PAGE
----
“It is strange that our parliamentary group is made a scapegoat, even though most of us voted against the bill,” he said. “There were various opinions within the party, I can't see how they could have influenced anything. However, with the elections approaching, the topic is being blown out of proportions and it plays in the hands of our opponents. Even though other parties voted unanimously and made much more to get the bill passed.”

Absurd allegations

Another bill authored by Matuzas also caught attention of STT agents – amendment to the Excise Law which suggests that price of a pack of cigarettes be printed directly on the pack instead of on the tax stamp.

The conservative MP said that existing regulations (of putting the price on tax stamps) raised the cost of producing the stamps and so changing regulations would relieve producers of certain costs. The Budget and Finance Committee gave its unanimous blessing and it passed a parliamentary vote without much discussion last December.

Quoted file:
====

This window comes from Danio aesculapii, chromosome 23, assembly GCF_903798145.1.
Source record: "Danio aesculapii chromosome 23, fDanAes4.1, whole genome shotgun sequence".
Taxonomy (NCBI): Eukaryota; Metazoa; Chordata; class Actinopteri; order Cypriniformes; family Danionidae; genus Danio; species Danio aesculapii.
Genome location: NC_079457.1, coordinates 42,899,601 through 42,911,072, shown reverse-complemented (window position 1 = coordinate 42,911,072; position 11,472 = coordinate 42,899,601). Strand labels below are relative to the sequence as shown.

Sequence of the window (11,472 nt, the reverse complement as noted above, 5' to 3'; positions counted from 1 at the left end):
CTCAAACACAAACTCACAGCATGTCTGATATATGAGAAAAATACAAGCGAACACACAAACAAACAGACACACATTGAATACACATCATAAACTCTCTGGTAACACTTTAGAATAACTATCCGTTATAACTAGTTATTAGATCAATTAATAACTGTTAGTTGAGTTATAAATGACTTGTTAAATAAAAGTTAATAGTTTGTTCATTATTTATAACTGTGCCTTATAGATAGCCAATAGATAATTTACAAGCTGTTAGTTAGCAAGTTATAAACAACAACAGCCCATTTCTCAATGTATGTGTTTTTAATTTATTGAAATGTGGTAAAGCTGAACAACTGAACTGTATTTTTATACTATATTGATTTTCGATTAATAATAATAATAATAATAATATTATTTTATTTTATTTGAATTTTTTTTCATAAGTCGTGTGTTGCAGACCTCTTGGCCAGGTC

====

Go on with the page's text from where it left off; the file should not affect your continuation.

When he proposed the amendment, Matuzas noted that its original author was an association called Investor's Forum. It is an association of many companies, including tobacco producer Philip Morris Baltic.

When 15min contacted Rūta Skyrienė, executive director of Investor's Forum, and asked her to comment on allegations that the law could have been bought, Ms Skyrienė laughed.

“Are you kidding? I don't even know what to say. A bribe for the amendment – that is nonsense. Let's look at the essence of the law first. It reduces red tape and administrative cost. There is nothing more to read into it. The law does not harm anyone, it simply makes things easier for people who produce tobacco. Such allegations are unfounded. If you want to look for something, here is not the place,” she said.